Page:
Hong Kong movie mogul and widely-renowned as the person who brought kung fu films to the world, Run Run Shaw died on Tuesday, according to a statement from Television Broadcasts Limited (TVB), which he helped found in 1967. No cause of death was given. Shaw was 107 years old.
Shaw’s prolific studio helped bring kung fu films to the world but he also passed on the chance to sign one of the biggest names in that genre — the young Bruce Lee.
The missed opportunity was a rare misstep for Shaw, who led TVB until retiring as chairman in December 2011 at the age of 104. He is survived by his second wife and four children from his first marriage.
Shaw was born near Shanghai to a wealthy textile merchant. His exact birth date is unclear, and different Shaw-related websites say he was born in 1906 or 1907.
One of his six siblings, elder brother Runme Shaw, set up a silent film studio, Unique Film Production Co. Shaw and a third brother, Runje, went to Singapore in 1923 to market films to Southeast Asia’s Chinese community and eventually opened 139 movie theatres across the region.
After surviving World War II, the company was faced with growing competition from rivals in Hong Kong and Singapore, so Shaw moved to Hong Kong in the late 1950s to modernise the company. He shifted focus from exhibiting films to producing them and renamed the company Shaw Brothers.
The result was a library of nearly 1,000 movies such as The One Armed Swordsman and The Five Fingers of Death, the latter being one of Shaw’s most successful in the United States.
The studio’s logo — the initials SB on a shield — was inspired by the Warner Brothers emblem, in a nod to its Hollywood aspirations. It came full circle when Quentin Tarantino appropriated the Shaw Brothers logo for use in his two Kill Bill movies, which were in homage to the studio and other Hong Kong martial arts movies.
“For a year, I’d watch one old Shaw Brothers movie a day if not three,” Tarantino told the Los Angeles Daily News in 2003, discussing his preparation for filming.
While Shaw didn’t create the kung fu movie, he was quick to capitalise on the genre’s trendiness and used a modernised studio system and centralised production techniques to pump out films quickly, beating out rivals to satisfy audience demands.
In their heyday, Shaw films were reportedly seen by 1.5 million people a week, many of them in the cinemas owned by Shaw and his brothers in Southeast Asia.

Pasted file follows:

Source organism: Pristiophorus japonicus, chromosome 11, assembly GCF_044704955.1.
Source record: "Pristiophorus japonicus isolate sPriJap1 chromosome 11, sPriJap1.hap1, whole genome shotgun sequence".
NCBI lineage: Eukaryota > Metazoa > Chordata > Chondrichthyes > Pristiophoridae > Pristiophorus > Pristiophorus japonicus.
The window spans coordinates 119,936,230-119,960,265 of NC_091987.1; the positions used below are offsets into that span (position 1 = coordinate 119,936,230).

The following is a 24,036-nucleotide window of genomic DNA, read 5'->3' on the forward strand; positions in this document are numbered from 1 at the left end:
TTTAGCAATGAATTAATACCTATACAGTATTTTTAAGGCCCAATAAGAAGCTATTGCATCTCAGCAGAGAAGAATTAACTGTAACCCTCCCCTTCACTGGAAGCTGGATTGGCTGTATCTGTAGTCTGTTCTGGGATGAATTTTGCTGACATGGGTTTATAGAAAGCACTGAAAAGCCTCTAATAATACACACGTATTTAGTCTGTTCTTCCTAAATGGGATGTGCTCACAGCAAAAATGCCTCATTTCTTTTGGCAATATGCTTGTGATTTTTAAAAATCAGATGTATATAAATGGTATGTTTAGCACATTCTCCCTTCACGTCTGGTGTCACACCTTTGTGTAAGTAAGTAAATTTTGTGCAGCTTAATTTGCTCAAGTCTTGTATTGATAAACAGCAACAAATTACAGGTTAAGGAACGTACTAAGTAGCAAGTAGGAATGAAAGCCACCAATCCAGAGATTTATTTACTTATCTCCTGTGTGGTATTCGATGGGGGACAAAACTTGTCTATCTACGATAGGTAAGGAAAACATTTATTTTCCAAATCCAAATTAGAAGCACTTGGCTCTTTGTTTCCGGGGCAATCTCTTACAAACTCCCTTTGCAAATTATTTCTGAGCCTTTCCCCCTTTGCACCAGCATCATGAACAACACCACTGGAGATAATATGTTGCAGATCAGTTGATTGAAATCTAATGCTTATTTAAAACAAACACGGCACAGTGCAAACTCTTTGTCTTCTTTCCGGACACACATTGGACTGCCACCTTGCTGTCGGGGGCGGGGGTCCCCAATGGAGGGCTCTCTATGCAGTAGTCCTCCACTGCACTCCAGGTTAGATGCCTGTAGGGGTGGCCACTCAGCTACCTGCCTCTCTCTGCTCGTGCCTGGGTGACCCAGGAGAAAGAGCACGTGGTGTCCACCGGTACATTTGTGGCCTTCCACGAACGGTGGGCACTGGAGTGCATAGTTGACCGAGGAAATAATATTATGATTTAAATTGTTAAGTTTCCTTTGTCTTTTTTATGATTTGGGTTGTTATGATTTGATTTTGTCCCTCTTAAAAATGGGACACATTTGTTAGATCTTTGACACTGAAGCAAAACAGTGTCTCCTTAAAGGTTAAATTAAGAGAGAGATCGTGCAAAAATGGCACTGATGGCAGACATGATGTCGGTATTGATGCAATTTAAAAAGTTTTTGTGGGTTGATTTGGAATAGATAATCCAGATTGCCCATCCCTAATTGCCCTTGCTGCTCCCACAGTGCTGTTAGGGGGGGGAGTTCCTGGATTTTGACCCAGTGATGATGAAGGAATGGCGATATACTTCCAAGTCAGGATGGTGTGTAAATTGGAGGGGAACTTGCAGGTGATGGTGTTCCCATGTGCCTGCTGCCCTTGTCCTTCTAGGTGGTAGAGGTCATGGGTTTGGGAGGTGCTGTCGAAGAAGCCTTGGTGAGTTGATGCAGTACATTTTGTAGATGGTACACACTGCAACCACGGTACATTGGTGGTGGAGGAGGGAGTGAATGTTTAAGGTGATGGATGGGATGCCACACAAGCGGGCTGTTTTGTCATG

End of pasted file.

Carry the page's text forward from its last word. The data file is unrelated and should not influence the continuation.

The movie mogul failed to spot the potential of an up-and-coming Bruce Lee, who had returned to Hong Kong after a stint in Hollywood. Lee wanted a bigger salary and creative control of his films. But Shaw wouldn’t budge from the standard contract given to all his actors.
Lee signed instead with rival upstart Golden Harvest. Other up-and-coming stars like Jackie Chan also spurned Shaw’s factory-like approach.
Movie audiences moved on to grittier, more realistic or contemporary action fare, though Shaw movies still have a solid cult following globally. The Shaw film library was eventually sold in 2000 to Celestial Pictures, which has been restoring them and re-releasing them digitally.
Film production ceased in 1983, but by then Shaw had switched his focus to television. In 1973 he took control of TVB, which remains Hong Kong’s dominant TV station. It served as the launching pad for the careers of talents including Chow Yun-fat, Wong Kar-wai, heartthrob Andy Lau and comedian Stephen Chow.
The broadcaster’s Chinese language channel is also popular in southern China and its Chinese programs, many dubbed into other languages, are seen by 300 million households around the world. Shaw, knighted by Queen Elizabeth II in 1974, was also a philanthropist. In 2002, he founded the annual Shaw Prizes, Asia’s version of the Nobel Prizes. The honour offers $1 million annually to winners in mathematics, medicine and astronomy.
Shaw preferred to stay out of the spotlight and rarely gave interviews, even about his philanthropy. A journalist for the South China Morning Post newspaper recounted mentioning during a 1984 interview that a medical team fighting leprosy in Southwestern China had trouble traveling over the rugged, mountainous terrain. On hearing this, Shaw immediately decided to donate off-road vehicles but demanded there be no publicity.